There can be confusion about what empathy is and is not. Is it the same as sympathy? If you have empathy for someone does it mean you have to agree with them?

While empathy and sympathy can often be used in similar contexts, they are actually fairly different. To have sympathy for someone, you feel sorrow for them and their situation.

Empathy is the ability to put yourself in someone else’s shoes. Even if you have never experienced something similar to them, you imagine what it might be like.

Your roommate tells you that they failed an exam. They are very upset. You know they waited until the last minute to study, then crammed as much as they could the night before.

  • Sympathy – You feel bad for them, knowing that this exam was a big deal and that it could negatively impact their standing in their class, as well as their program.
  • Empathy – You imagine what it might feel like for them to have performed poorly. What were they thinking and feeling after seeing the results? You imagine that they are disappointed and worried. You wonder if they are questioning their approach to the exam or what the consequences will be.

Having empathy for someone does not mean that you agree with them or condone their thoughts or feelings. It simply is an exercise of imagining what it would be like if you were in their shoes.


There are a few ways empathy can be helpful. One example is that it can allow you to navigate through frustrating situations more effectively.

Your brother forgot to leave for work on time and was given a third write up, which may lead to him getting fired. You are so frustrated with him for not getting out of bed in time for work and yell at him, calling him 'lazy'. You are worried that him losing his job will affect your family's ability to pay rent this month. 

You put yourself in his shoes and try to imagine how he feels possibly losing his job. You know he has been under a tremendous amount of pressure and it has affected his sleep, which could have been a reason why he slept past his alarm. 

You imagine that he is being very self critical and feels very anxious and worried at the moment. To have empathy for him, you do not need to have an opinion about him not getting to work on time, you just need to put yourself in his shoes.

You plan a big virtual movie watching party via Zoom for the weekend and invite your friends. You forgot to invite one of your friends, however, because they never participated in the past and and mentioned that they do not like to watch movies in this format.

The friend sends you a text while you are finishing the movie asking why they were not invited. You feel frustrated because you 'knew' they would not want to come. They then mention that they were looking forward to making this the first time they watched movie with a group virtually.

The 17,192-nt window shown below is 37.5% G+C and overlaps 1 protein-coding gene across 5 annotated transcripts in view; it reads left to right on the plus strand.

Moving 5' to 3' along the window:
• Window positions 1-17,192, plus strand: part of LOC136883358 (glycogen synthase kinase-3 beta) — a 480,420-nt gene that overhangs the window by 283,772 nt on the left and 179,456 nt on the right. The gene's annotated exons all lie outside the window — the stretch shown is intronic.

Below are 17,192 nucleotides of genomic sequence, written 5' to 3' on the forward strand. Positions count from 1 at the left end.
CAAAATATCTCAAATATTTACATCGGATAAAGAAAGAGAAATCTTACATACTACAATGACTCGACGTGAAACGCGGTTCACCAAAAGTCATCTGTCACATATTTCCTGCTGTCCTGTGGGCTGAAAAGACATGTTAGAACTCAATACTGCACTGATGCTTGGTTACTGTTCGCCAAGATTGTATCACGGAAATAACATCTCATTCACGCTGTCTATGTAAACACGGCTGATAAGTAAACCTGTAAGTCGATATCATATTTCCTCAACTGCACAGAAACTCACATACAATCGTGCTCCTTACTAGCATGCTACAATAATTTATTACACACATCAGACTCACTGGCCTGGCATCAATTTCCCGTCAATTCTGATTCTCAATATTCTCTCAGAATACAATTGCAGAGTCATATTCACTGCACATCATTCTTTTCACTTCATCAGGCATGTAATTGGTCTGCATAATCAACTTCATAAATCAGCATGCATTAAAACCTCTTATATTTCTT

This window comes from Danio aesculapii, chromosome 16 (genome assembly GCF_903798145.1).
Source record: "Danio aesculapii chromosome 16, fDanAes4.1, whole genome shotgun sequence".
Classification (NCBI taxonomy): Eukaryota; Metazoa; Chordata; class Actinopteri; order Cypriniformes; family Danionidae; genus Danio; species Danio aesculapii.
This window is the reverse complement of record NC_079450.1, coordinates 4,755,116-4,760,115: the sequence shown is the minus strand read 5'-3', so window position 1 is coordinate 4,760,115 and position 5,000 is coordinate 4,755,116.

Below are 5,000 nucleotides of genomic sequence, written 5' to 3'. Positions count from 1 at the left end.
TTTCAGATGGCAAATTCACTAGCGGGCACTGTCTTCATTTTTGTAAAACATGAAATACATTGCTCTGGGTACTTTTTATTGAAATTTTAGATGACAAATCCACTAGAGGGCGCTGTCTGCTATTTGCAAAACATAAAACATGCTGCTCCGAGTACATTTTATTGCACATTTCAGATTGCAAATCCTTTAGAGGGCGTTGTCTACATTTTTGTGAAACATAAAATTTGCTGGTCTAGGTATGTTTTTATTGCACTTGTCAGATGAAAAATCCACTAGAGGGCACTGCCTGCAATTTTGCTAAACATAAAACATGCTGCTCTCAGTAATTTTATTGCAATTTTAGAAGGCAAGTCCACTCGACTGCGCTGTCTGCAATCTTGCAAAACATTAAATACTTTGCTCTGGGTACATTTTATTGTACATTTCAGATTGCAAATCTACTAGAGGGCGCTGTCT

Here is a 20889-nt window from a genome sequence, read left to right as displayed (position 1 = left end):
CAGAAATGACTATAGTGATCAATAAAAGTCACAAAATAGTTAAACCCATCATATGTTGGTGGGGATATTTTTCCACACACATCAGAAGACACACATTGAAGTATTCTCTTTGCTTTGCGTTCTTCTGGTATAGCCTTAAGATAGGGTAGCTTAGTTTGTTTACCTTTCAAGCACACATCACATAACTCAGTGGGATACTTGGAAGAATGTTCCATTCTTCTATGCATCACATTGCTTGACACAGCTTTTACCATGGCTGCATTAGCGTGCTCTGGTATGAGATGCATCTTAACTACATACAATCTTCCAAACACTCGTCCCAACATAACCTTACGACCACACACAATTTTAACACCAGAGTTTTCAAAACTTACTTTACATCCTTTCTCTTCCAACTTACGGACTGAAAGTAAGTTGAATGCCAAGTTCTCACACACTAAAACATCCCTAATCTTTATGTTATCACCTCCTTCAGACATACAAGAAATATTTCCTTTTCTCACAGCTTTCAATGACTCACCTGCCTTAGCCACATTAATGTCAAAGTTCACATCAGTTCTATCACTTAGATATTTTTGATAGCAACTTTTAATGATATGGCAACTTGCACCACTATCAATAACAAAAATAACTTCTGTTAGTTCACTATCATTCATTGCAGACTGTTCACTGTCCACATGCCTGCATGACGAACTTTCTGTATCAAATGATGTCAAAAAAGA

You put yourself in their shoes and imagine that they are feeling hurt, frustrated, and excluded. You imagine that they may be wondering if you are still good friends with them, especially after you invited so many people but did not invite them. 

Your partner made a joke about your cooking that you did not appreciate, particularly since you are self-conscious about how you cook. You had not communicated this feeling about your cooking previously. You responded by telling them that you only need to cook because they are too lazy to help out, reminding them that they have been spending too much time on their phone lately. They get frustrated and leave the room.

They have mentioned in the past that they really enjoy connecting with their family back home via text messages  and now had a better relationship with their father than they ever did in the past. In the back of your mind, you used this example because you knew it was something that would hurt their feelings.

You put yourself in their shoes and imagine what it would be like for you to criticize them for their phone use. You think that they might feel hurt and defensive after hearing your comment. They may also wonder why you said this since you often joke with each other as a couple.

You feel a little guilty about your response, but also vow to address the situation directly and assertively, which would include your thoughts and feelings about their joke about your cooking. 

Your roommate promised that they will take out the trash whenever they came home later that day. They arrive home later than they thought and go right to bed. You are frustrated that they promised to take out the trash but did not.

You put yourself in their shoes and imagine what it would be like to be exhausted after having such a long day. You think that they may have been so tired that all they could think about was sleeping. You remind yourself that it is also uncharacteristic for them to say they would do something, then not do it. 

You are not necessarily saying it was okay/not okay that they did not take out the trash, you are simply putting yourself in their shoes. You feel a little less activated now that you are thinking about their perspective.

Increasing your ability to show empathy for others is a great skill and will greatly assist you in many areas of your life. We hope that you can utilize this as much as possible.


Write down what you imagine what they may have been thinking and feeling during the interaction.
It can be any kind (positive, negative, etc.). Put yourself in the shoes of one person in the story and imagine their thoughts/feelings.
Then write down what it would take to be empathic in those situations.